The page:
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Nonfiction Matters
Inside Nonfiction Matters


I received an email the other day from an Israeli online magazine. J. Edgar the movie opens in Israel on the 31st, and a reporter must have found my website which mentions my forthcoming book, and he was trawling for background info for an article about the real man and the fictional depiction. It has been fun getting to share what I’ve learned, and when his piece comes out I’ll send the link to my many Israeli relatives (and use Google translate to see it myself). This experience is just one more example of what I keep expecting middle and high schools to discover — local knowledge is now international knowledge, and a marvelous resource.

Here is what I mean: when I visited Western NY I was near Niagara Falls. I assume that many schools at some point take a trip to see the falls. In turn, my 6th grade son and his class had recently toured Ellis Island — as nearly every tri-state middle school group must do. When kids far from Western NY study geography and learn about Niagara, wouldn’t it make sense for one teacher or librarian to contact another? The local kids could film the falls — do a research trip and create a small movie, a podcast, a slide show — then hold a Skype class meeting with the visiting class. In turn, or in exchange, a school group going to Ellis Island could make its own mini documentary, oral history, slide show — then share the results with their new pals from upstate.

All someone would have to do is create a national directory listing place, age of class, what is available, when. Obviously you would limit the Skype contacts so that a class in a popular place was not forever speaking to all and sundry, and the creations could be passively viewed as Youtubes. There might be an annual contest selecting the best 6th grade Ellis Island presentation, say — so a visiting teacher or librarian would know which to pick, and there would be a goal for classes — win the prize, be selected as the best. And there need not be just one “best,” one film might have an additional feature, a reenactment, an interview, that could be highlighted. Or the creations could be at different age and interest levels. Imagine all of the benefits — the creators pay more attention during the class trip, or return a second time. They learn about research, reporting, and presentation across various media. Each creation submitted might, in turn, allow you a download — and now you are getting direct, fresh, student-created insights into some other place in the US — or, indeed, throughout the world. If we offer, Our Visit to Ellis Island, why couldn’t kids in Delhi or Agra offer, Our Visit to the Taj Mahal?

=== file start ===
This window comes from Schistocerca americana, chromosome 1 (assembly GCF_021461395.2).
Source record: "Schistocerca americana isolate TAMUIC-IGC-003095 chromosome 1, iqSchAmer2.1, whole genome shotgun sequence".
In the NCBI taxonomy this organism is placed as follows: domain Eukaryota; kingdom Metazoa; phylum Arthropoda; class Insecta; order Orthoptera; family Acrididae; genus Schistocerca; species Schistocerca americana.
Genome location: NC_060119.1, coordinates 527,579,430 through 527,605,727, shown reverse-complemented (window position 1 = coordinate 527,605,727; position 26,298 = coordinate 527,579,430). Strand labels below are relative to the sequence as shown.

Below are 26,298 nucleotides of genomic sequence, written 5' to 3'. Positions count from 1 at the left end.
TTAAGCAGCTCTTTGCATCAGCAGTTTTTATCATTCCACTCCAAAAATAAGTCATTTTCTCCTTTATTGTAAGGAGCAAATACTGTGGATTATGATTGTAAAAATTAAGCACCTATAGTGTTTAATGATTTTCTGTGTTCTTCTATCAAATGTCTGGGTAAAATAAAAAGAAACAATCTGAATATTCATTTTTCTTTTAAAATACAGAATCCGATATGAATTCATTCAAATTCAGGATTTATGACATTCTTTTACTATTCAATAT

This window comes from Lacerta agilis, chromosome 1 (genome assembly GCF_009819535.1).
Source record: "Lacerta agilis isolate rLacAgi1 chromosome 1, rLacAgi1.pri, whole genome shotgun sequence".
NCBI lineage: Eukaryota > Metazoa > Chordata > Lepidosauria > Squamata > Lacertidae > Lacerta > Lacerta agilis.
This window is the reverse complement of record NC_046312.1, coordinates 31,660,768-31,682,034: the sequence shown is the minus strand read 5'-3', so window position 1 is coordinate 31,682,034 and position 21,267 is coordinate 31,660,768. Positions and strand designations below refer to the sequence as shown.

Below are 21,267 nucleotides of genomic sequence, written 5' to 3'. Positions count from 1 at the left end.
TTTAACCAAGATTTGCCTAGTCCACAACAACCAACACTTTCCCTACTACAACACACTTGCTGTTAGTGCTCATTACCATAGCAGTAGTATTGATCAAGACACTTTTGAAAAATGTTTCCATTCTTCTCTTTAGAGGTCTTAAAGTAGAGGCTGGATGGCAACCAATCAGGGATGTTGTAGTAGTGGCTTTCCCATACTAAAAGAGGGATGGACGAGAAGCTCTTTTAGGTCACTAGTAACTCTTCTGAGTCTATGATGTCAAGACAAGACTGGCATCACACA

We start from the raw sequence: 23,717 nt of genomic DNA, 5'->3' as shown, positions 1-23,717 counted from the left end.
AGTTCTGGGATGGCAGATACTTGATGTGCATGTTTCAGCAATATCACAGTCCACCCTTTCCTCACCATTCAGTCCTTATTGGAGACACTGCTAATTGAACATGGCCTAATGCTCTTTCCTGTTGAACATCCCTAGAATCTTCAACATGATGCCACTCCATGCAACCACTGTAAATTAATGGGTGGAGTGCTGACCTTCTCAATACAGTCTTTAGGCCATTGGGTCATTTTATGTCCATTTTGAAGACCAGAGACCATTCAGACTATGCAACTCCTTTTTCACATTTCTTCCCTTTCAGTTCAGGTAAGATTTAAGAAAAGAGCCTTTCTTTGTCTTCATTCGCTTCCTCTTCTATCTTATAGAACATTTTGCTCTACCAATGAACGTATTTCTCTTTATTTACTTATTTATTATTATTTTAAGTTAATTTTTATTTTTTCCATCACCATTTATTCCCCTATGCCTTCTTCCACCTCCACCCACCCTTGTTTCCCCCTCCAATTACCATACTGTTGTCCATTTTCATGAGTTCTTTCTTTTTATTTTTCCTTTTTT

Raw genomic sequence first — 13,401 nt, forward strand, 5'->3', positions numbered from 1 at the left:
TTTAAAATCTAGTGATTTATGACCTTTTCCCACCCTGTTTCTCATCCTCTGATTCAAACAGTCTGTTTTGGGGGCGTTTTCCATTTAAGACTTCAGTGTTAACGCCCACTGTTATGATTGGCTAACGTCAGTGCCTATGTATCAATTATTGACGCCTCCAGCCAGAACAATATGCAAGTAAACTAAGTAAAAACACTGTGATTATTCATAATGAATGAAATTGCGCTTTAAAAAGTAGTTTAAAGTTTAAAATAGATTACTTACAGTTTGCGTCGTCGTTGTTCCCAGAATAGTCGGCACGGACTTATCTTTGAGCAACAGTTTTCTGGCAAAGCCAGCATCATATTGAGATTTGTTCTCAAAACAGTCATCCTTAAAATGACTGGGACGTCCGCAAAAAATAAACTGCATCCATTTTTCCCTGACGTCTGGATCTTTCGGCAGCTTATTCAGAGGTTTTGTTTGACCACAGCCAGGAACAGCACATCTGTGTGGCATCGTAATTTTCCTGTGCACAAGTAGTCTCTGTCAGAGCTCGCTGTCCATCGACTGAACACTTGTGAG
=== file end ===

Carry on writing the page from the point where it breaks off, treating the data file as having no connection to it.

If my cousins in Jerusalem can decide whether to see a movie based on my forthcoming US book publication, my sons in New Jersey should be seeing the Grand Canyon, or Mesa Verde, or the Alamo, through the eyes of their peers who live in the shadow of those site, right? Then lets make it happen. That would be a worthwhile New Years resolution.


  1. I did this over ten years ago, linking my class’s Ellis Island experience with a California’s class Angel Island one. We did a lot of great web work, but I’m not sure if most of the pages are active any more. Still, you can get at taste here:

  2. Marc Aronson says:

    see that is why we need a national directory — so that projects like this live in a central place, inspire new projects, and are used over and over again

  3. Shirley Budhos says:

    The Ellis Island experience could have been more relevant if Sasha knew that the names of his maternal grandfather and maternal greatgrandmother and greatgrandfather are etched on the memorial walls.For those of us whose families arrived at Ellis Island, a visit is emotional and educational.